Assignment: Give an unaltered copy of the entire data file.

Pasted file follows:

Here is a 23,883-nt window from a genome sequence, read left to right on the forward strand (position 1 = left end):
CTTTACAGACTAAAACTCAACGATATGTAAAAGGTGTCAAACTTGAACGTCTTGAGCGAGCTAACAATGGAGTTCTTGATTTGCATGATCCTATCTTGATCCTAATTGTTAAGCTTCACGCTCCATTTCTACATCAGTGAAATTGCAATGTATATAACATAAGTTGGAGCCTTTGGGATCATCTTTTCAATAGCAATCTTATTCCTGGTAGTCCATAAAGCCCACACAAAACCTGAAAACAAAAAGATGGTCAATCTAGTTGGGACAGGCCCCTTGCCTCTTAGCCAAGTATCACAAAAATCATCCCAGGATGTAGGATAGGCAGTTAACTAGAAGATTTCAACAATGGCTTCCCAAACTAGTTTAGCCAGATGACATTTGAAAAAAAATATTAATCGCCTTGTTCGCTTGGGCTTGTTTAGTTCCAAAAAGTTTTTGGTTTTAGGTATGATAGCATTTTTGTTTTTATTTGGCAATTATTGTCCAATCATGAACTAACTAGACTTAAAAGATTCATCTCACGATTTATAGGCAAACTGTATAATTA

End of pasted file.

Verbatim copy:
Here is a 23,883-nt window from a genome sequence, read left to right on the forward strand (position 1 = left end):
CTTTACAGACTAAAACTCAACGATATGTAAAAGGTGTCAAACTTGAACGTCTTGAGCGAGCTAACAATGGAGTTCTTGATTTGCATGATCCTATCTTGATCCTAATTGTTAAGCTTCACGCTCCATTTCTACATCAGTGAAATTGCAATGTATATAACATAAGTTGGAGCCTTTGGGATCATCTTTTCAATAGCAATCTTATTCCTGGTAGTCCATAAAGCCCACACAAAACCTGAAAACAAAAAGATGGTCAATCTAGTTGGGACAGGCCCCTTGCCTCTTAGCCAAGTATCACAAAAATCATCCCAGGATGTAGGATAGGCAGTTAACTAGAAGATTTCAACAATGGCTTCCCAAACTAGTTTAGCCAGATGACATTTGAAAAAAAATATTAATCGCCTTGTTCGCTTGGGCTTGTTTAGTTCCAAAAAGTTTTTGGTTTTAGGTATGATAGCATTTTTGTTTTTATTTGGCAATTATTGTCCAATCATGAACTAACTAGACTTAAAAGATTCATCTCACGATTTATAGGCAAACTGTATAATTA